Of Horses and Men

A country romance about the human streak in the horse and the horse in the human. Love and death become interlaced and with terrible consequences. The fortunes of the people in the country through the horses' perception.


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  • ★★★½ review by Steven Sheehan on Letterboxd

    This strange celebration of man's long standing relationship with horses and their natural habitat is an odd but never less than engaging experience. Director Benedikt Erlingsson forgoes a straight narrative arc to instead tell the story through a range of interwoven vignettes. Each one focusing on a different member of the community in this isolated Icelandic coastal village.

    A proud looking man rides his beautiful white mare as the other villagers watch her elegant stride from a distance. He is something of a catch in these parts, the middle-aged woman he shares lunch with as bewitched as the horse he rides in on. On his return home his arrogant control of the beast is undone when a black stallion mounts the mare, rider still in his saddle, sandwiched in the most bizarre ménage à trois you'll probably ever see.

    This is just one example of the strange behaviour seen in this place. The humour is drier than the cracked, volcanic pathways these characters gallop across, giving the impression that we're the weirdos for daring to think life should be lived any other way. We are not only shown these majestic animals through our view point. Erlingsson looks at us through their reflective eyes and the roles they play amidst the gamut of human emotions.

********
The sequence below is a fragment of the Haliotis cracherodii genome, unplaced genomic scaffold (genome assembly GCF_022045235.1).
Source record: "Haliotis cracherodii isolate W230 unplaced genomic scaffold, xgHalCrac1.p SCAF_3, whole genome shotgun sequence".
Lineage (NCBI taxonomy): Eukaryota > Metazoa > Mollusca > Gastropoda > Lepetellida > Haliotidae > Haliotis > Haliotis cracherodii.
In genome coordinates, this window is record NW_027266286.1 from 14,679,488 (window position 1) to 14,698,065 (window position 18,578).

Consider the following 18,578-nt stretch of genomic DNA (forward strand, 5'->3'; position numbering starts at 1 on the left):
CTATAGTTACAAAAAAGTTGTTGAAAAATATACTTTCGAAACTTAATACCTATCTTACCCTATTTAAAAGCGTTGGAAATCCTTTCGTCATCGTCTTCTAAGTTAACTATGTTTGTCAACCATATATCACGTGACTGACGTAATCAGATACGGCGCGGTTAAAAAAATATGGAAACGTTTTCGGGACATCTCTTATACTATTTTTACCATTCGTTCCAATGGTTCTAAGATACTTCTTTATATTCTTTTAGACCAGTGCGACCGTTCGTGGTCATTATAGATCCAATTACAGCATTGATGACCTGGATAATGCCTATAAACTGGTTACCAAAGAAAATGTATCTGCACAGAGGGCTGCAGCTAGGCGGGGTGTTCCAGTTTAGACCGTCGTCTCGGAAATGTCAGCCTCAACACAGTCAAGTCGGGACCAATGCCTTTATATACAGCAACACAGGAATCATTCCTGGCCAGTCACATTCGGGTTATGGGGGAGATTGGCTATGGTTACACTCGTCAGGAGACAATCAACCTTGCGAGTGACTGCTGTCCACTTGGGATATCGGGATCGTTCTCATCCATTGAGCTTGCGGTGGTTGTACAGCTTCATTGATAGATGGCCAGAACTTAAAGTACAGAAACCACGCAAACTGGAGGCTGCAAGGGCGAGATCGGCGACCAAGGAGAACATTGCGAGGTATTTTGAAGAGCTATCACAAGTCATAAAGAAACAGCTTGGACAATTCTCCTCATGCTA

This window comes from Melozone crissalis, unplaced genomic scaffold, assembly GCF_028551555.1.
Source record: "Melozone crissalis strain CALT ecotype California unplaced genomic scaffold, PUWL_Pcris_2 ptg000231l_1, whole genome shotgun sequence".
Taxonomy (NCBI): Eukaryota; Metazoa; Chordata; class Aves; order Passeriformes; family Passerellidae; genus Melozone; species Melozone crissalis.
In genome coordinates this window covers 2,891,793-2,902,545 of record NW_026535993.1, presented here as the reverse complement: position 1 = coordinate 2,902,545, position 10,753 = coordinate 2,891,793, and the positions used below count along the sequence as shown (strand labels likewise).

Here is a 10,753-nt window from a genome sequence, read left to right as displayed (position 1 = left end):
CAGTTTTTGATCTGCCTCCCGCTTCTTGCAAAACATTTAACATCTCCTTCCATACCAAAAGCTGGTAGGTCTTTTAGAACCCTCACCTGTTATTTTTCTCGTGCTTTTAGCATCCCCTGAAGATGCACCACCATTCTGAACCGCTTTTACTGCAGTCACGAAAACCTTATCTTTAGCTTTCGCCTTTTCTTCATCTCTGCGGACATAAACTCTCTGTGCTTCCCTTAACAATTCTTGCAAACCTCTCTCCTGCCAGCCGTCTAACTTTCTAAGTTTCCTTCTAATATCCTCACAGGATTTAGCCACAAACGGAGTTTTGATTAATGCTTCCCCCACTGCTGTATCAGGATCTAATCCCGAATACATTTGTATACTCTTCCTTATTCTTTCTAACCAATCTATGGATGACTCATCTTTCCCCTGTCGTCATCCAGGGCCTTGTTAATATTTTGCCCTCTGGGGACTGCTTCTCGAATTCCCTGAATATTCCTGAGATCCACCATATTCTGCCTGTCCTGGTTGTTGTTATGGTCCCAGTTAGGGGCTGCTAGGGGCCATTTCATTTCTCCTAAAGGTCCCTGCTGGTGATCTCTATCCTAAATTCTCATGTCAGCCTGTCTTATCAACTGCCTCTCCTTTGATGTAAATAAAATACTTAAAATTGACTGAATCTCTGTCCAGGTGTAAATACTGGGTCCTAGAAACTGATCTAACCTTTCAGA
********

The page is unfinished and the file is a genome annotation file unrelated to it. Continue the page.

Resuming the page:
The horses are shown in all their regal splendour set against the sparse yet picturesque landscape, the striking photography adding a heavy resonance to each short story. It is the humans who are depicted as the fools, some inflicting cruelty upon their steeds only to find a comeuppance arrive through natures own karma.

    Underneath the weirdness sits an ode to the elements and the creatures that grace their surface. Erlingsson is happy to laugh at the lame arrogance we inflict on animals who no doubt look back at us through a mixture of love and hate. Of Horses and Men is an endearing take on a complex relationship between man and beast that really shouldn't work at all, although it seems we couldn't live without each other.

  • ★★★★ review by Michael Scott on Letterboxd

    Of Horses and Men (Hross í oss) is one hell of a peculiar film. A curious mixture of nature documentary, character study and ethnographic anecdote, all set against the sparse, timelessness of the Icelandic landscape.

    Benedikt Erlingsson's cinematic oddity takes the form of a number of interconnected short stories touting the inter-relationship between humans and horses. Sometimes the humans take the foreground, sometimes the humans. They watch us. We watch them. They run and rut. We run and rut. We get drunk. They eat grass. It is all fun and games until someone loses and eye (or some self respect).

    The beauty of Of Horses and Men in the tone. Graceful yet quirky, pepped up by David Thor Jonsson's jaunty score. It takes a while to get a grip on exactly what Elingsson is going for and a while longer for it all to get under the skin but by the time it does the film, its uptight humans and stirring stallions are wondrous to behold.

    Of Horses and Men transcends its oddity status and somehow, poetically, manages to capture in lush detail the beautiful symbiotic relationship shared by Iceland's idiosyncratic inhabitants and their equine pals.

    Strangely romantic.

  • ★★★★ review by Tee Emm on Letterboxd